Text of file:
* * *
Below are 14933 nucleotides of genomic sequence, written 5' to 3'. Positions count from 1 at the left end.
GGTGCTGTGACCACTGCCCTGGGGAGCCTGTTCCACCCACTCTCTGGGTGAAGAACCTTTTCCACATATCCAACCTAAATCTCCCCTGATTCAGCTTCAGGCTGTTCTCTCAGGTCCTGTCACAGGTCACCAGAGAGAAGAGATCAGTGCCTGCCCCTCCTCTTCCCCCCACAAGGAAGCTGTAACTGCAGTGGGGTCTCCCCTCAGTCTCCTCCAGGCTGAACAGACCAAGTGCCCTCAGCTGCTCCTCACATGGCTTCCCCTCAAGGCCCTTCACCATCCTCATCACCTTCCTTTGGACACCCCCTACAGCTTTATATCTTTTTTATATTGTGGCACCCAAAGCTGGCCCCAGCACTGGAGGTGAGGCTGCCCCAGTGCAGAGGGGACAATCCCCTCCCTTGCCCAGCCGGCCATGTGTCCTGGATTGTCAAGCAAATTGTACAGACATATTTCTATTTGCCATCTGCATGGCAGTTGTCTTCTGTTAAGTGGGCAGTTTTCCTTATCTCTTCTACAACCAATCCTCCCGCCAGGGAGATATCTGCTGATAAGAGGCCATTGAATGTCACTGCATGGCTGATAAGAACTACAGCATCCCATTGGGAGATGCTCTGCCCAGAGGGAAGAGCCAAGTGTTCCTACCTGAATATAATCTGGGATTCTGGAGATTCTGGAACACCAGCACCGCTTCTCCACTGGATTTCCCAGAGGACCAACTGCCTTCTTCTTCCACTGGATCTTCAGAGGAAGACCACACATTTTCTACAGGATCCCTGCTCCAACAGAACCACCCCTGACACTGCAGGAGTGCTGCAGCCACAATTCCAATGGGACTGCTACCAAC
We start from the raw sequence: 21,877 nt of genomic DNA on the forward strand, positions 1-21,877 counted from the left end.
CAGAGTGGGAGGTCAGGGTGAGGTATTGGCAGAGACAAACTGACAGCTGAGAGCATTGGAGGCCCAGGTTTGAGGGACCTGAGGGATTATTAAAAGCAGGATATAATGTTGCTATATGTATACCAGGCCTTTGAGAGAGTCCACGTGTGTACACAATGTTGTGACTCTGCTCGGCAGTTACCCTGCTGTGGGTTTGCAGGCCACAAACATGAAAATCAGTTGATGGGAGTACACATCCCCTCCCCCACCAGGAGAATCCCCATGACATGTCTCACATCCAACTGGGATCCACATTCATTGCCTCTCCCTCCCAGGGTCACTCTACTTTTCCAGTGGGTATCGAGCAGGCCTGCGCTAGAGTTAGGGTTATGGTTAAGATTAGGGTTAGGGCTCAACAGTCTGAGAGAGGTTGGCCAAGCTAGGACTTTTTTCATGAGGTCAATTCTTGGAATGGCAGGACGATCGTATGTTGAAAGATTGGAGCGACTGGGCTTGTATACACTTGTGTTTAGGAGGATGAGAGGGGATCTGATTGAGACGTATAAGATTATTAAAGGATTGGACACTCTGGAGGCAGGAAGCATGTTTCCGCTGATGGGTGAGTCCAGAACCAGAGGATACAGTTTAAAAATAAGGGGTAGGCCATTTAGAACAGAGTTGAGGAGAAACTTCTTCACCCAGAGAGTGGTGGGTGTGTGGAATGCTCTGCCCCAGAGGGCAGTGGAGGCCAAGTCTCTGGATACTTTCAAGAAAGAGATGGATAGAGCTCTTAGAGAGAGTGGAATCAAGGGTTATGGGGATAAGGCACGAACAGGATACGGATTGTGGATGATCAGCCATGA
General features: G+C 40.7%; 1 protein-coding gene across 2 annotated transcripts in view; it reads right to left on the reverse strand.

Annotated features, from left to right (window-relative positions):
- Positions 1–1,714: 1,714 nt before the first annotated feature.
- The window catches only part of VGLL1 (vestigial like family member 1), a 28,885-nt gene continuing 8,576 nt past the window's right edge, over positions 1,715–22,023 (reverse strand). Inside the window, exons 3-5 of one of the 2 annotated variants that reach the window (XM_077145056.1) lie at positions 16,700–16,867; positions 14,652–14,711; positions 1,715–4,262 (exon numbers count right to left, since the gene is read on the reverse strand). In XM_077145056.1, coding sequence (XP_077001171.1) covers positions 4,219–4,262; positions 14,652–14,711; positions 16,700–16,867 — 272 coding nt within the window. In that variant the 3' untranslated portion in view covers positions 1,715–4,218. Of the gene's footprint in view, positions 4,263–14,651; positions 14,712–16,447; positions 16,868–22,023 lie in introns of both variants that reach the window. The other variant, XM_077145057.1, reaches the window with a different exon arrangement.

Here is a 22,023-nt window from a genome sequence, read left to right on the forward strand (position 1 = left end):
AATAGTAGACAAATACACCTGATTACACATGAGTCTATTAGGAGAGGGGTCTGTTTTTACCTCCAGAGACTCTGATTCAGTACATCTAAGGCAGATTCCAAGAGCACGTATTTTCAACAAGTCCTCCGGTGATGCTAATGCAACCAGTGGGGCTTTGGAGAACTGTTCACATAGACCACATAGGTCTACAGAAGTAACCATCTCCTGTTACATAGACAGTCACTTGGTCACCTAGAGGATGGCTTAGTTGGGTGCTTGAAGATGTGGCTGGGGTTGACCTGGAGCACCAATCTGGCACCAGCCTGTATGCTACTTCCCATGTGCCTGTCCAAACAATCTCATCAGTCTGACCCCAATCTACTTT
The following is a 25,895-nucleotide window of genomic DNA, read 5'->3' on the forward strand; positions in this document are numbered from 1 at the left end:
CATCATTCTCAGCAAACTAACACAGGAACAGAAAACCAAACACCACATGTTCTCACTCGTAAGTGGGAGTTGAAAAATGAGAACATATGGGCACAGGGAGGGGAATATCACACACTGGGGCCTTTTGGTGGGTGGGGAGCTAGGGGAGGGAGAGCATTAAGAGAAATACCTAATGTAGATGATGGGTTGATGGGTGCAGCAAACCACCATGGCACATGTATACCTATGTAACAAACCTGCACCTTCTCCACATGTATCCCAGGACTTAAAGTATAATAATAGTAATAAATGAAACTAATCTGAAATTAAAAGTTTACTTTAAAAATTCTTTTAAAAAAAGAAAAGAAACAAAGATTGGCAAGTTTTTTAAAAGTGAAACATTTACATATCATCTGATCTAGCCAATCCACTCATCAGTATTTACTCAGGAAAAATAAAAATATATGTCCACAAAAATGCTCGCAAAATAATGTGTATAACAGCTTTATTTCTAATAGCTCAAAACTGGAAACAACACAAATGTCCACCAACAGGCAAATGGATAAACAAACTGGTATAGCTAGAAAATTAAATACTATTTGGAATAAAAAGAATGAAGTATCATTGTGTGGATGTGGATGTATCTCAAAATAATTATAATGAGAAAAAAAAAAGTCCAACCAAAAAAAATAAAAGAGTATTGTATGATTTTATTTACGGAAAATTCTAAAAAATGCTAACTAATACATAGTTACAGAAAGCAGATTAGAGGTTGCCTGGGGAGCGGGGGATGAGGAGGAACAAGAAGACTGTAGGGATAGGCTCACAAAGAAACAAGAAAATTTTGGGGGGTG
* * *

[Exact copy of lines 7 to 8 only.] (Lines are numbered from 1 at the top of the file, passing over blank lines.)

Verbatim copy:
- Positions 1–1,714: 1,714 nt before the first annotated feature.
- The window catches only part of VGLL1 (vestigial like family member 1), a 28,885-nt gene continuing 8,576 nt past the window's right edge, over positions 1,715–22,023 (reverse strand). Inside the window, exons 3-5 of one of the 2 annotated variants that reach the window (XM_077145056.1) lie at positions 16,700–16,867; positions 14,652–14,711; positions 1,715–4,262 (exon numbers count right to left, since the gene is read on the reverse strand). In XM_077145056.1, coding sequence (XP_077001171.1) covers positions 4,219–4,262; positions 14,652–14,711; positions 16,700–16,867 — 272 coding nt within the window. In that variant the 3' untranslated portion in view covers positions 1,715–4,218. Of the gene's footprint in view, positions 4,263–14,651; positions 14,712–16,447; positions 16,868–22,023 lie in introns of both variants that reach the window. The other variant, XM_077145057.1, reaches the window with a different exon arrangement.